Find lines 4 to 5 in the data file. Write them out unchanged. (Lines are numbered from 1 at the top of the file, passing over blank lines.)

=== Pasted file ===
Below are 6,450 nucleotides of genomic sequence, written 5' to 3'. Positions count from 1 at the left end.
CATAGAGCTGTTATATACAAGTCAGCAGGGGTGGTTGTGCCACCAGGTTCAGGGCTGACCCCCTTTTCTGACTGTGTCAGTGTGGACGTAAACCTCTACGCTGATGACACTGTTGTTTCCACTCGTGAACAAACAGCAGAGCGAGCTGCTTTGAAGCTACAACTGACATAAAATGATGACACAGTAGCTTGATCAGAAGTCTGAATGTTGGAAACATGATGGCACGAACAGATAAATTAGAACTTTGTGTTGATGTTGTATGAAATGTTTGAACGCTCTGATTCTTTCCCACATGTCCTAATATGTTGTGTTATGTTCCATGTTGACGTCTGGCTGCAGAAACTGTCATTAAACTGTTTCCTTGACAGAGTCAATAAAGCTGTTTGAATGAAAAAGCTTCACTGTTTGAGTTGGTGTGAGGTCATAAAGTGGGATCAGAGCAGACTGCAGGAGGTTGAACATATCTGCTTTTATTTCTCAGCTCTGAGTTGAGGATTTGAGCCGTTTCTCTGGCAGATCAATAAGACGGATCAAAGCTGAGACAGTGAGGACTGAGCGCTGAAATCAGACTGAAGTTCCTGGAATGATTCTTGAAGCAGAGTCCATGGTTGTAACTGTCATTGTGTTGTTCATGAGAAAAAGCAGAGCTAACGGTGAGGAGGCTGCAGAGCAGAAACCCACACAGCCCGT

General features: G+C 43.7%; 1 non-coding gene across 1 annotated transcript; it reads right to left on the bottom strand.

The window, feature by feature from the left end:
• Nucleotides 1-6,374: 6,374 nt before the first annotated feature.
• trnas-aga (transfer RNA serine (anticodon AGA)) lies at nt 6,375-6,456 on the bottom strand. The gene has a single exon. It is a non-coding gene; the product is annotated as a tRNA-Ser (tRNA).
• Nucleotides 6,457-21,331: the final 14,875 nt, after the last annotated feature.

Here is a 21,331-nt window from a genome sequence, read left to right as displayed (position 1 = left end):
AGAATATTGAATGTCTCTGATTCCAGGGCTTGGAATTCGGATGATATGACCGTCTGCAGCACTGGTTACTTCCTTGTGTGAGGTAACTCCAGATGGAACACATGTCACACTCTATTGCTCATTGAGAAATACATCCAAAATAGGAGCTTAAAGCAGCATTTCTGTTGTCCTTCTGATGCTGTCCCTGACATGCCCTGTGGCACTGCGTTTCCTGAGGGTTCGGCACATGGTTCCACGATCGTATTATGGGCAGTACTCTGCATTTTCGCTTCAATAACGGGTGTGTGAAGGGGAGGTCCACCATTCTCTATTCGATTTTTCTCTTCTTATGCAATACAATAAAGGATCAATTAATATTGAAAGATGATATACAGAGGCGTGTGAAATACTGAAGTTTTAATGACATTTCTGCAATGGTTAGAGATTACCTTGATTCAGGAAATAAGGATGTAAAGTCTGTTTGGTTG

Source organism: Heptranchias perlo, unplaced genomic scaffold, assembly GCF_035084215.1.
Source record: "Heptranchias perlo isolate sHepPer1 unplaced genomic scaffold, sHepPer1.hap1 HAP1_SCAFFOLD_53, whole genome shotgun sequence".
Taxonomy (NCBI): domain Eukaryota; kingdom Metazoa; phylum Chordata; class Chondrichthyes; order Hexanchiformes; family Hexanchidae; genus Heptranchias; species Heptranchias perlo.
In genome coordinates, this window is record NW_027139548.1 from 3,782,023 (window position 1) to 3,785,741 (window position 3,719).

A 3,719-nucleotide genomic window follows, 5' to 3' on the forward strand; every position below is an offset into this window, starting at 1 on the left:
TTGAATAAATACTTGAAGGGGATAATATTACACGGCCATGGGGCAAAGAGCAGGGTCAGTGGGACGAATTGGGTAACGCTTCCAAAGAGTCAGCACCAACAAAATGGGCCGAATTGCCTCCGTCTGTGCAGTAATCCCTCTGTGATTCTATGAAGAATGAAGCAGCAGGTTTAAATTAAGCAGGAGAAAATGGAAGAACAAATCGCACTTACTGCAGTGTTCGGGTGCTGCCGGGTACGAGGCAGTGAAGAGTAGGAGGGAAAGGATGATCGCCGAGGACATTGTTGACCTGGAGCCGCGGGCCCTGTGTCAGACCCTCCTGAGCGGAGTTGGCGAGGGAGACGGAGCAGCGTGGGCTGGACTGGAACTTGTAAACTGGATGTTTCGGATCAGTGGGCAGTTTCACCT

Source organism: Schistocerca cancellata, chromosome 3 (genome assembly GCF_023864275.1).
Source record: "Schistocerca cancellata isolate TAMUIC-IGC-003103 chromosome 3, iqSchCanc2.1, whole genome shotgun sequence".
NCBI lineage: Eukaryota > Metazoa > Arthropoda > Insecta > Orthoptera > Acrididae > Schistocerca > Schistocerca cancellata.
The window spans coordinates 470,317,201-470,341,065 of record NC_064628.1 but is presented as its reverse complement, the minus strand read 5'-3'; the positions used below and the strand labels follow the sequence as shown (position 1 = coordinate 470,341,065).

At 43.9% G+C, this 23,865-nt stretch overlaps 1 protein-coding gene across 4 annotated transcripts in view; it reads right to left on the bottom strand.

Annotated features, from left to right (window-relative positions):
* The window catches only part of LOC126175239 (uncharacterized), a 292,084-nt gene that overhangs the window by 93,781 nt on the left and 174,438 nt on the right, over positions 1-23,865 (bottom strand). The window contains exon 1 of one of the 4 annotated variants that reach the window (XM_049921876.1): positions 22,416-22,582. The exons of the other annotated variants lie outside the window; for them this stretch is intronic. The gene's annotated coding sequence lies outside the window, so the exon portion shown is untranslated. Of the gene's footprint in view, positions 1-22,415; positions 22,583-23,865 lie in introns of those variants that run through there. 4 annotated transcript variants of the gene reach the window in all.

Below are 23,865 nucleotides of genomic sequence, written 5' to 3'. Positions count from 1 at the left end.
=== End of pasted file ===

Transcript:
The window, feature by feature from the left end:
• Nucleotides 1-6,374: 6,374 nt before the first annotated feature.